Race Relations and Modern Church-State Relations
Thomas C. Berg
University of St. Thomas, St. Paul/Minneapolis, MN - School of Law
Boston College Law Review, Vol. 43, 2002
This article traces some connections in the last 50 years between developments in church-state relations and developments in race relations. Like several other recent articles and books, this article traces the course of church-state relations not only in the Supreme Court, but in the broader social, political, and cultural context. The central story in church-state relations in the last 50 years has been the rise of a fairly strict separation of church and state as the overriding constitutional and moral ideal in the 1960s and 70s, and the partial decline of that ideal from the 1980s through the present. This article discusses how developments in the area of race may have facilitated both the rise of strict church-state sepatationism in the 60s and 70s and its subsequent decline. It focuses particularly on three connections. First, the 1960s' concern with the unjust treatment of blacks contributed to a special concern for the situation of other minorities, including religious minorities -- a concern that has probably moderated in recent years. Second, although the 1960s civil rights movement itself was highly religious, interpretations of it among elites (even religious elites) created an ambivalent attitude toward the intertwining of religion and government and an embrace of a secular-oriented approach to social welfare ministries -- an approach that has been challenged in recent years by social ministries that involve more explicit use of religious teaching. Third, the 1960s and 70s saw a heightened suspicion, in courts and other parts of society, that private entities and "private choice" were serving as means to frustrate desegregation and racial equality. Those years, therefore, were an inopportune time to assert claims for equal government aid to religiously affiliated education and other activities -- and indeed the Supreme Court struck down most forms of aid during this time. But in the past 20 years, many religious schools -- especially Catholic ones -- have shown a willingness and ability to serve minority students, and this removal of the taint of racial segregation has strengthened the case for equal government aid on both constitutional and moral grounds.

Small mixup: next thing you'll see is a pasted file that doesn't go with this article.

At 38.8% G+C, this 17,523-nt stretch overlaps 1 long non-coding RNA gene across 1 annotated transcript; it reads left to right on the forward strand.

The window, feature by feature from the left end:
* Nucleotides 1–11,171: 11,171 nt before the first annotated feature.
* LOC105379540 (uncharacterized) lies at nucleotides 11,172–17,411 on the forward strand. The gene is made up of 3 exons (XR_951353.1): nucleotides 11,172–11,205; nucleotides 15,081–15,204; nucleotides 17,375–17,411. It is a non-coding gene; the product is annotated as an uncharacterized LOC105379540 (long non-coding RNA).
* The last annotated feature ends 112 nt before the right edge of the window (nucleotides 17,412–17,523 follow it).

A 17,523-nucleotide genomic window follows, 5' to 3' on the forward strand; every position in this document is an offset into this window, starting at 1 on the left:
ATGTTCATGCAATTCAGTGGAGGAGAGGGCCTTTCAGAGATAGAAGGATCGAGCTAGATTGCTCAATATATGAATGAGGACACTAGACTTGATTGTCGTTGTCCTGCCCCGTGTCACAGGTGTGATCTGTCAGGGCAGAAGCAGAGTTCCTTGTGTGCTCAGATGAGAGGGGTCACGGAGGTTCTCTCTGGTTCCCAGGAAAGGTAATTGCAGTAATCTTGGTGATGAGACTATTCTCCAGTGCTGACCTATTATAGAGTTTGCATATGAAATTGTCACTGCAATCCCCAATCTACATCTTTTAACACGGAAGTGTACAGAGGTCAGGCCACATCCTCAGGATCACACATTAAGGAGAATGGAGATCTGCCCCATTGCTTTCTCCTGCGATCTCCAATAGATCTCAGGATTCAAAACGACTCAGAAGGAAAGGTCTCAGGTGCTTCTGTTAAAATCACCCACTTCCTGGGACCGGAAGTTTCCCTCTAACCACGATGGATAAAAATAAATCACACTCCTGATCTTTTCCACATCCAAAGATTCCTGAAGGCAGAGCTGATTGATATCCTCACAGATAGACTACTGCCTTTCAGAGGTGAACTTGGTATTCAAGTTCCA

Number of Pages in PDF File: 26
Keywords: Church and state, religious freedom, First Amendment, separation of church and state, vouchers, race, civil rights movement, social theology
JEL Classification: I2, I3Accepted Paper Series
Date posted: June 25, 2002
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